Armstrong v. Hy-Vee, Inc. et al
ORDER - The plaintiff's Unopposed Motion to Restrict Access (filing 69 ) is granted. The Clerk of the Court is directed to modify the docket entries for filing 70 , filing 71 , and filing 72 , in order to restrict access to those filings to case participants. Ordered by Judge John M. Gerrard. (KLF)
IN THE UNITED STATES DISTRICT COURT
FOR THE DISTRICT OF NEBRASKA
This matter is before the Court on the plaintiff's Unopposed Motion to
Restrict Access (filing 69). The plaintiff's motion will be granted.
This Court's procedure for restricting access to unredacted documents
is set forth in NECivR 5.3(c): A party seeking to file an unredacted document
must electronically file a motion to restrict access to the document. NECivR
5.3(c)(1)(A). That motion should explain why restricting access to the
document is necessary. See id. At the same time, the document to which the
party seeks to restrict access should be filed separately as a restricted
document. NECivR 5.3(c)(1)(B). The document remains provisionally
restricted pending the ruling on the motion to restrict. Id. Then, among other
things, the Court may grant the motion to restrict, or deny the motion and
direct the Clerk of the Court to lift the provisional restriction. Id.; see also
In this case, that procedure has been honored mostly in the breach:
both parties, for instance, have filed "restricted" documents without the
provisional restriction, requiring the Court to modify the docket entries for
their filings in order to restrict them. See, filing 60; filing 61; filing 66; filing
67. And in this instance, in addition, the plaintiff's motion to restrict (filing
69) was filed several days before the documents to be restricted.
The reason for requiring a document to be filed under restriction at the
same time as the motion to restrict is fairly self-evident: how can the Court
determine whether the restriction is warranted without being able to review
the document? Motions to seal or restrict access are characteristically
granted, but not always, because under the common law, judicial records and
documents have been historically considered to be open to inspection by the
public. In re Search Warrant for Secretarial Area Outside Office of Gunn, 855
F.2d 569, 573 (8th Cir. 1988); see also Nixon v. Warner Commc'ns, 435 U.S.
589, 597 (1978). There is a common-law presumption in favor of public access
to judicial records, based in sound public policy considerations. See United
States v. McDougal, 103 F.3d 651, 657 (8th Cir. 1996); see also, Nixon, 435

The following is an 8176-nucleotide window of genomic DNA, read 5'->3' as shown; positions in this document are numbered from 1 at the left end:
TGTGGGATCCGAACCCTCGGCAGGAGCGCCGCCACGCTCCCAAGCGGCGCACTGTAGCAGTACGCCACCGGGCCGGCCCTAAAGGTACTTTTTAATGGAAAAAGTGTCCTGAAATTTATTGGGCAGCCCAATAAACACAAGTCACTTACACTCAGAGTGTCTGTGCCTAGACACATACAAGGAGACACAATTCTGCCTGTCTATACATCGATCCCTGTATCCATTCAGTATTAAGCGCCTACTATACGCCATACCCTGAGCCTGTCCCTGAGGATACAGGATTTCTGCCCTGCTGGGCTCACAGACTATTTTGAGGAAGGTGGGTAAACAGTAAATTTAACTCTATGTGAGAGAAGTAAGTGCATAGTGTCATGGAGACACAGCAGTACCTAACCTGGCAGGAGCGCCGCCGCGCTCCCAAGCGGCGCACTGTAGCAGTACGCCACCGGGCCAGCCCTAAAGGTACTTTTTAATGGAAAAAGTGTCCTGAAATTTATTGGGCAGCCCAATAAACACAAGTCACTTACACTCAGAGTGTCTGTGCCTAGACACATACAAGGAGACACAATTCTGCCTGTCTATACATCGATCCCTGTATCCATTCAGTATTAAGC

U.S. at 597-98; Richmond Newspapers, Inc. v. Virginia, 448 U.S. 555, 572
(1980); IDT Corp. v. eBay, 709 F.3d 1220, 1222 (8th Cir. 2013); Webster
Groves Sch. Dist. v. Pulitzer Publ'g Co., 898 F.2d 1371, 1376 (8th Cir. 1990);
United States v. Webbe, 791 F.2d 103, 106 (8th Cir. 1986). But court records
are often sealed for good reason. See Doe v. Blue Cross & Blue Shield United
of Wisc., 112 F.3d 869, 872 (7th Cir. 1997). So, in each instance when
restricted access is requested, the Court must consider the degree to which
sealing a judicial record would interfere with the interests served by the
common-law right of access, and balance that interference against the
interests served by maintaining confidentiality of the information sought to
be sealed. IDT Corp., 709 F.3d at 1222.
Although restricting access to documents at the request of the parties is
generally routine, the Court cannot perform its obligation in considering such
requests unless it can review the documents. And a party's failure to
provisionally restrict such documents when they are filed risks disclosing
confidential information during the time between the filing of the document
and the Court's attention being drawn to the party's oversight. Accordingly,
the parties are advised, for future reference, to more carefully observe the
requirements of NECivR 5.3(c)(1).
IT IS ORDERED:
The plaintiff's Unopposed Motion to Restrict Access (filing
69) is granted.
The Clerk of the Court is directed to modify the docket
entries for filing 70, filing 71, and filing 72, in order to
restrict access to those filings to case participants.
Dated this 21st day of December, 2016.
BY THE COURT:
John M. Gerrard
United States District Judge
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